Still, looking again at well-known topics can be helpful in several ways. First, you can discover new facts that you did not know that can add to your knowledge. Second, you might be reminded of some fact that you had forgotten or be exposed to a new angle that helps increase your appreciation of the topic today. Finally, heaven forbid, your research might lead you to discover that your aging memory was not quite as accurate as you thought.
The same is true with the foundations of today’s antitrust law and policies. Sure, we all know John Sherman, Standard Oil, Teddy Roosevelt, Robert Bork, Chicago School, and the rule of reason. Can there be any value today in going back to these and similar foundational antitrust topics?
In short, the answer is yes, especially when you can do so by reading Gregory Werden’s meticulously researched and delightfully written The Foundations of Antitrust. The recently retired longtime official in the U.S. Department of Justice Antitrust Division covers the law, history, economics, and people that established the anti-trust policies of the 19th century and that still inform the antitrust policy debates of today.
Werden divides his very readable book into three sections of bite-size chapters: historical events that shaped antitrust law; the intellectual history of antitrust policies; and antitrust doctrine that survives to this day. In each section, I discovered items that I did not know, had forgotten or not seen in the same way, or that I had wrong. My improved appreciation for antitrust’s history helps put today’s antitrust policy debates in perspective.
Events Shaping Antitrust Law
As any book with that title must, The Foundations of Antitrust spends considerable time on the passage, meaning, and early results of the Sherman Act. We are reminded that by 1888, both political parties and the popular press were dead set against the trusts. After Senator Sherman introduced his bill, no Senator spoke in favor of trusts. The main concerns with the bill were whether it was within Congress’s constitutional powers and would be effective. Most antitrust practitioners today understand that the final legislation was a complete rewrite of Sherman’s original bill. However, Werden goes on to provide further details on how Senators George Hoar and George Edmonds, separately, later claimed to have been the members of the Judiciary Committee who turned Sherman’s bill into something closer to the Sections 1 and 2 we know today.
Perhaps more pertinent to later debates over the substance of the legislation, Werden discusses what the legislators who wrote and passed those two Sections might have intended. The meaning of Section 1 seems clearer because the language used—“restraint of trade”—was familiar from common law. Here and throughout the book, Werden emphasizes that the Act was meant to “protect the competitive process.” The intended meaning of Section 2’s “monopolize,” however, is less clear because, as Werden details, that term was not used in common law nor found in any contemporaneous legal dictionary. The comments of Senators Hoar and Edmonds are dissected, and Werden makes a convincing case that Section 2 was aimed at the exclusionary acts then practiced by Standard Oil.
Werden details the initial lackluster court results of the Sherman Act and then the renewed interest at the turn of the century in “doing something,” especially after the record number of mergers in 1899. One of the results was the 1903 Congressional funding for the position of Assistant to the Attorney General for antitrust enforcement and the decision to litigate two eventual Supreme Court cases, Northern Securities and Swift & Co.
While Standard Oil is featured prominently throughout the book, I also learned much about the formation and life of the Whisky and Sugar Trusts. As a contemporaneous observer noted, when those trusts were formed in 1887, “Public attention was directed to them.” The New York Times alone ran over a hundred editorials and news stories on the trusts in 1888. Werden does not try to convert that old-fashioned content into a number of social media posts but implicitly makes the point that, then and now, antitrust sentiment bubbles up when seemingly anticompetitive activities affect popular products and services.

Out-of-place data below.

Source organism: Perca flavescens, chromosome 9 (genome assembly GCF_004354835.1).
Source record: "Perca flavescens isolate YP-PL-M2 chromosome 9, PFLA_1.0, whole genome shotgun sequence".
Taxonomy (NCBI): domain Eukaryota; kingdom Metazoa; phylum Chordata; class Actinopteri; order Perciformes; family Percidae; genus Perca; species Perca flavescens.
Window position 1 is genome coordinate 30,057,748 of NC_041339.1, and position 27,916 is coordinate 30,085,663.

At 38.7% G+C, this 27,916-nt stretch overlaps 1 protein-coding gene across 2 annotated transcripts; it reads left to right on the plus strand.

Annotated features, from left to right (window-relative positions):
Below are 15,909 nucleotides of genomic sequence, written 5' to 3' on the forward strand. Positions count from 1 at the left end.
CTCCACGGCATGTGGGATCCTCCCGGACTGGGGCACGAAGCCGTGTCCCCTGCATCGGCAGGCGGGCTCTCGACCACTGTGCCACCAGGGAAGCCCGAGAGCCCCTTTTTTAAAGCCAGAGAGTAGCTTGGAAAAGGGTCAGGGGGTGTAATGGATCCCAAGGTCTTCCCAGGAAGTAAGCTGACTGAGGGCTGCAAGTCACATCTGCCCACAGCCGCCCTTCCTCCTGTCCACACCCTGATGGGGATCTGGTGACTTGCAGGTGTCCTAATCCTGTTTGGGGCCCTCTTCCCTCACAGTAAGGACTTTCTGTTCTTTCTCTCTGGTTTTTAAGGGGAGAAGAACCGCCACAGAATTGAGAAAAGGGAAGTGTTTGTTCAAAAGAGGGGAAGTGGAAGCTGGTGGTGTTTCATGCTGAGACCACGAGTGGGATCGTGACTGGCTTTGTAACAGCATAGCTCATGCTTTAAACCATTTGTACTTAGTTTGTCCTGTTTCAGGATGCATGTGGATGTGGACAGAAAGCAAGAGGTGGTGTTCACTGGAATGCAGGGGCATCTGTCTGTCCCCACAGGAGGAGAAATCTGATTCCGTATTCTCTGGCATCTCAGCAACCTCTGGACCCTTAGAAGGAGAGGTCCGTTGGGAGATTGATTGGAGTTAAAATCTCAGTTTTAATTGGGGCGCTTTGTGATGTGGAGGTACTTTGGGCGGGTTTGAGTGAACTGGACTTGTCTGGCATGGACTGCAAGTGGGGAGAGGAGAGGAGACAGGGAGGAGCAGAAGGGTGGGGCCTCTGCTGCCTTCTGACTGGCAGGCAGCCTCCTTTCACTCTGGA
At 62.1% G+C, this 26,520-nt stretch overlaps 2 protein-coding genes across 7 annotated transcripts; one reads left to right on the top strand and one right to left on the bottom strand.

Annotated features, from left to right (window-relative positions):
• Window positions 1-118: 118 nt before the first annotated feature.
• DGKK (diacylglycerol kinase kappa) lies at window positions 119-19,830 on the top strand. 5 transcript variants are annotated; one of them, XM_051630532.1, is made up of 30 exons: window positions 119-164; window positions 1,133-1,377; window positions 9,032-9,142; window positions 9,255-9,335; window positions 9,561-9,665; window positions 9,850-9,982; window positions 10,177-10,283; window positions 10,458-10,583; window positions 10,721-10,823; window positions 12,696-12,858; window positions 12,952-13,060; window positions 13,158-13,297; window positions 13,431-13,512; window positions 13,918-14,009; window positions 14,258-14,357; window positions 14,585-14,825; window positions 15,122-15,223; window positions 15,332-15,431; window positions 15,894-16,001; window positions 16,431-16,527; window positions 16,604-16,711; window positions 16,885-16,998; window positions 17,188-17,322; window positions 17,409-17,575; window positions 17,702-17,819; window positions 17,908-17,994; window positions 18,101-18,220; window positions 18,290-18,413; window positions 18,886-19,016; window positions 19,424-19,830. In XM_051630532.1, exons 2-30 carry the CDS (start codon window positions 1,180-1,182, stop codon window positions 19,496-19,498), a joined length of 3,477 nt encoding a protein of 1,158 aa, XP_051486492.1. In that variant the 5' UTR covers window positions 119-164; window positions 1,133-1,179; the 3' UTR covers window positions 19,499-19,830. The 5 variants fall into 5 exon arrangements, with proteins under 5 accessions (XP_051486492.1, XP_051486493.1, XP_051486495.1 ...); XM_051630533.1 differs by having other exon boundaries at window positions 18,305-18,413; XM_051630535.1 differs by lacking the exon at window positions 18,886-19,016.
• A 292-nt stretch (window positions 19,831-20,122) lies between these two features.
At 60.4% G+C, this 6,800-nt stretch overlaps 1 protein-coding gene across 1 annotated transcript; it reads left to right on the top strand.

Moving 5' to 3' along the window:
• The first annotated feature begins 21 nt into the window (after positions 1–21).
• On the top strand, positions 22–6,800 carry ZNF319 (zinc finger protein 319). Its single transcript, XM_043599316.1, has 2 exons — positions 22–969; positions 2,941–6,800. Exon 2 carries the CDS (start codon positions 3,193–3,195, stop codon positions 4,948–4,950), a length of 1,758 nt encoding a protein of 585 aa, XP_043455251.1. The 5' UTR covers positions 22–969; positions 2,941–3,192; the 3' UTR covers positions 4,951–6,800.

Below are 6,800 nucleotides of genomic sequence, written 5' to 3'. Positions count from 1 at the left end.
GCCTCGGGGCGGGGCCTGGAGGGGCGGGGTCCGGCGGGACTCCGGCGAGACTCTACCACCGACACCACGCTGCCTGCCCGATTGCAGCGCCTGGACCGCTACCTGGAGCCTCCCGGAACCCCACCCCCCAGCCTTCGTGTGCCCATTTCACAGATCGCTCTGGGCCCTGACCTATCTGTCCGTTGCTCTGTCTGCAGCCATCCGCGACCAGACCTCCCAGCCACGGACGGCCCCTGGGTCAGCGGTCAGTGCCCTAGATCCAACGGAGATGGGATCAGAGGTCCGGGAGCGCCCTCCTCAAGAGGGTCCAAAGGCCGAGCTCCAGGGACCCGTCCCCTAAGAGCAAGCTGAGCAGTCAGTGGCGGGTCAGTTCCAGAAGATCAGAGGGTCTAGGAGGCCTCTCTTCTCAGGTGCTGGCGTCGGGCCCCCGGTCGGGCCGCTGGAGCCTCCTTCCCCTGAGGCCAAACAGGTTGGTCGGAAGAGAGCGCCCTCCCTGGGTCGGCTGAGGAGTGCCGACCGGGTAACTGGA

One historical misconception that Werden clears up in several parts of the book, especially in the chapter entitled “Not a Trust Buster,” is Teddy Roosevelt’s opinion of antitrust legislation in general and the Sherman Act in particular. Despite the impression left by the picture of TR wielding a big stick against some trusts in the picture on the wall behind me as I type, he argued that “combination and concentration should be, not prohibited, but supervised and within reasonable limits controlled” by the federal government. Werden does a spectacular job of concisely describing the different approaches to fencing in the trusts during the Progressive Era represented by TR, William Howard Taft, and Woodrow Wilson, especially during the 1912 election. Finally, Werden does give TR credit for planting two important antitrust seeds in his 1907 annual message to Congress: suggesting that “to be really effective,” antitrust law must be “administered by an executive body” like what was to become the Federal Trade Commission several years later, and for first referring to “antitrust law” without the hyphen.
Intellectual History of Antitrust
To me, the section of the book on the intellectual history of antitrust provided the most new discoveries and fresh angles on past learning. Sure, John Bates Clark has his name on an award for young economists, but who was he, and what did he have to do with the foundations of antitrust? According to Werden, Clark was “the most prolific and most influential economist writing” about trusts in the period from before the Sherman Act through the Clayton Act. Through his descriptions of the work of Clark and some of his contemporaries, Werden traces the evolution of economic thought about antitrust policy during this period and describes the antecedents for concepts still in use today.
We see Clark and his contemporaries relatively unconcerned about the early rise of the trusts because they will end “ruinous competition” while maintaining the benefits of increased scale still policed by “potential competition” in and “contestability” of markets. By the turn of the century, Clark’s concern about the efficacy of potential competition had increased as he recognized that natural “friction” might slow market reactions to industrial giants. Clark also worried more that acts by the trust or monopolist, especially targeted “ruinously low prices,” might prevent potential competitors from becoming actual ones. By the time of his 1912 book, Clark was advocating “regulating competition” by “repressing the cutthroat operations by which the trusts often crush their rivals.” Werden gives Clark credit for “identifying the proper function of antitrust: It is to protect the competitive process by attacking the specific conduct that undermines the competitive process.”